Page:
The BMW X6 illustrates the emergence and evolution of luxury crossover models over the past decade. Launched as an early 2009 model, it stood well apart from the usual squared-off, conventional-looking bodies with its coupe-like profile. Dubbed a Sports Activity Coupe despite its four doors, the hatchback X6 established the trend for tall, stylish vehicles topped with a sleek, sharply sloped roofline.
X6 was redesigned for the 2015 model year.
Little has changed for 2018, except for modest simplification of the options list. 2018 BMW X6 option packages (Premium, M Sport, Executive) are configured more like trim levels with the same designation. Trapezoidal tailpipes are standard on 35i models.
Two turbocharged engines remain available in regular X6 models. A 3.0-liter inline six-cylinder makes 300 horsepower and 300 pound-feet of torque. Stepping up a notch is a twin-turbo 4.4-liter V8, which develops 445 horsepower and 480 pound-feet. Both engines mate with an 8-speed automatic transmission. Rear-wheel drive is standard with the six-cylinder engine. All-wheel drive is standard with the V8, and optional for the six.
Topping the lineup is the performance-packed X6 M, packing a hopped-up version of the V8 that generates 567 horsepower and 553 pound-feet of torque. That’s enough to yield 4.0-second acceleration time to 60 mph.
With fine driving dynamics the rule, even the base six-cylinder X6 provides a polished driving experience, mixed with pleasure. Plenty of enticing options are available, but they add considerably to the X6’s price â€“ especially when full option packages need to be purchased.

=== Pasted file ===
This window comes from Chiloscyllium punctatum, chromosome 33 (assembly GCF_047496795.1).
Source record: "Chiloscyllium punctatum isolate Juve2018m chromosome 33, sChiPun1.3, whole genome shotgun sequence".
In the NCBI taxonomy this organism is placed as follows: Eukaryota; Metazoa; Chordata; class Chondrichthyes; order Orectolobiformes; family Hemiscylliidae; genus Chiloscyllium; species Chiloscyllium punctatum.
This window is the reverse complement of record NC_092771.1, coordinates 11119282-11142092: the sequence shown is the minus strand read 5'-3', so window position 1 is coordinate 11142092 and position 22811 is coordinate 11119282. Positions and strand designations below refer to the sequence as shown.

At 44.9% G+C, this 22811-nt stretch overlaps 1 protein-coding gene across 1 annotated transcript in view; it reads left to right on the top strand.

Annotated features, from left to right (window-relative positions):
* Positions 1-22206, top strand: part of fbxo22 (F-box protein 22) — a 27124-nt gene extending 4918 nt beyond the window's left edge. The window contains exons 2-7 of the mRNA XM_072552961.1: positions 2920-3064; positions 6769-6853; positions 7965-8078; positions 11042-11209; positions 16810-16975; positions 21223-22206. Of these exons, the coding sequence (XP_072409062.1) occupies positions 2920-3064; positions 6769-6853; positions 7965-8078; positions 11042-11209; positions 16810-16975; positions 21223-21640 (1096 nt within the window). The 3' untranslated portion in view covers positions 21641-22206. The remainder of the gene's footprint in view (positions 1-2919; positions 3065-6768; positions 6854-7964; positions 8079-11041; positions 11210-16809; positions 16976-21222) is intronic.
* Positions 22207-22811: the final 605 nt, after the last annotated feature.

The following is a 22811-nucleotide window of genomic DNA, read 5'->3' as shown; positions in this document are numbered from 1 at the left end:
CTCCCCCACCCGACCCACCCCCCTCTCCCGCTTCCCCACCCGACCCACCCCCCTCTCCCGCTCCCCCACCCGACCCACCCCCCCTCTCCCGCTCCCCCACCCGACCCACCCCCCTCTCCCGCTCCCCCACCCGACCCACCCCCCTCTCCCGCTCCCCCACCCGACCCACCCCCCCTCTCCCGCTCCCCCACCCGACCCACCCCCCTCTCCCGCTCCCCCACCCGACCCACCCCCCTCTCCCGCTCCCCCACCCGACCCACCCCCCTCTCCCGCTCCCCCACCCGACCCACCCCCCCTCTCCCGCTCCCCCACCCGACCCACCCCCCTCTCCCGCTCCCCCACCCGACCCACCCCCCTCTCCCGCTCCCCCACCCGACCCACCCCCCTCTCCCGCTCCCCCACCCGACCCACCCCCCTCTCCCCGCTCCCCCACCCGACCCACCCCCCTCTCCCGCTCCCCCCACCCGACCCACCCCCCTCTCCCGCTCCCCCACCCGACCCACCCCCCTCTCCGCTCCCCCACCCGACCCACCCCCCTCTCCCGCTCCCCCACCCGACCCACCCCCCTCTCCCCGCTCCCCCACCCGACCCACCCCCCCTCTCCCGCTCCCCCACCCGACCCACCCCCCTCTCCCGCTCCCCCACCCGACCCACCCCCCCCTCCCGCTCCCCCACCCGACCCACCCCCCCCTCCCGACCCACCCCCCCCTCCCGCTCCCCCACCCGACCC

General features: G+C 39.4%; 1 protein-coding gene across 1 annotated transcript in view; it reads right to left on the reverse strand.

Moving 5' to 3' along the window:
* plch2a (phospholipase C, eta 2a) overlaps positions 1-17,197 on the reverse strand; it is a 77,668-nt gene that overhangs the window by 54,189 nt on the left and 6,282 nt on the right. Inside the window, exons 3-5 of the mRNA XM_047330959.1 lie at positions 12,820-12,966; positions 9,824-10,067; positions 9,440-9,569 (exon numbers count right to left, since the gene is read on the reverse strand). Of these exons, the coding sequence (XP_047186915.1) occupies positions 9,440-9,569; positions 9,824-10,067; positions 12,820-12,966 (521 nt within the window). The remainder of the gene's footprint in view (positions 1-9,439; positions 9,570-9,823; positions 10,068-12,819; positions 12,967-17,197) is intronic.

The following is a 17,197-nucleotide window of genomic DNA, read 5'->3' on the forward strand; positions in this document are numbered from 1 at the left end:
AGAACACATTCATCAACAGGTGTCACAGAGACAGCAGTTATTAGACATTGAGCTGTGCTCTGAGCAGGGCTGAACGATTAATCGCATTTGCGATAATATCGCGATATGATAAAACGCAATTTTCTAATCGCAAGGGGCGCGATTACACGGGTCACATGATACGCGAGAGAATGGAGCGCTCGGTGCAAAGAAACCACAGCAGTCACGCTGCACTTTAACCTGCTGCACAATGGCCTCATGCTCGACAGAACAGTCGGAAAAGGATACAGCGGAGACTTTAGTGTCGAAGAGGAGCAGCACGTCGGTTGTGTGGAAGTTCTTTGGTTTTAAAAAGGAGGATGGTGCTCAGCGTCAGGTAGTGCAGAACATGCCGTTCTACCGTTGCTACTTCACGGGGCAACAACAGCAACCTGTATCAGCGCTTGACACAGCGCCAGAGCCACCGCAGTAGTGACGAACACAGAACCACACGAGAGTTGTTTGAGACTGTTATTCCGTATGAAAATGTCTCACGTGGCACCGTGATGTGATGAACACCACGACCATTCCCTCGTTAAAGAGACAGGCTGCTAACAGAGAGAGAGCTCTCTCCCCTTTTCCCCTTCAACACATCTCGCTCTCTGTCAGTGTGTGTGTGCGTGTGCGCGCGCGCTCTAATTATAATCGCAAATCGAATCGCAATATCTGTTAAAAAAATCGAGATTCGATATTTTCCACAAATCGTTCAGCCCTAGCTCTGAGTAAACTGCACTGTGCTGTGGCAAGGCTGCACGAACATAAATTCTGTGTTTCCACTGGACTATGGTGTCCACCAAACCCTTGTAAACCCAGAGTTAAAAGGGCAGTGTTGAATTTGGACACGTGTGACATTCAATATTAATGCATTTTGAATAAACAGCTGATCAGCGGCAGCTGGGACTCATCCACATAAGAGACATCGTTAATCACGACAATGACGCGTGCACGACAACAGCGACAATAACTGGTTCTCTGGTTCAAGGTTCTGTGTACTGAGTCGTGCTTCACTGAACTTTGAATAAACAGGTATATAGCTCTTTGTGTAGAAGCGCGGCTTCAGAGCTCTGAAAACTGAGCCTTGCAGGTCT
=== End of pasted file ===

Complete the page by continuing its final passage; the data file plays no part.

Largely because of low sales volume, the X6 has not been crash-tested by either the National Highway Traffic Safety Administration or the Insurance Institute for Highway Safety. The closely related X5 has earned good crash-test scores, led by a five-star rating from the federal agency, but they don’t necessarily demonstrate that an X6 would fare equally well, despite similar structure.
Like its X5 cousin, the X6 can be fitted with a broad range of safety and collision-avoidance technology. A rearview camera is standard, but most other safety features are extra-cost options. They include automatic emergency braking, forward-collision warning, adaptive headlights, night vision with pedestrian and animal detection, a head-up display, and surround-view camera, as well as a Parking Assistant.
Unlike the X5, the X6 isn’t offered in hybrid or diesel variants.
X6 sDrive35i ($62,700) has rear-wheel drive with the six-cylinder engine, leather upholstery, 19-inch alloy wheels, heated power front seats, and navigation with 10.2-inch screen. X6 xDrive35i ($65,000) has all-wheel drive. Premium Package adds keyless ignition, satellite radio, and wireless charging. The M Sport package provides a firmer suspension and heavier-bolstered seats. An Executive Package adds full LED headlights, soft-close doors, air conditioned seats, and Harman Kardon audio. CarPlay costs additional. (Prices are MSRP and do not include $995 destination charge.)
X6 xDrive50i ($77,450) substitutes the 4.4-liter twin-turbo V8 engine.
X6 M ($104,100) features a 567-horsepower V8 engine, along with an adaptive sport suspension, 21-inch wheels, all-wheel drive, and 16-speaker Harman Kardon audio.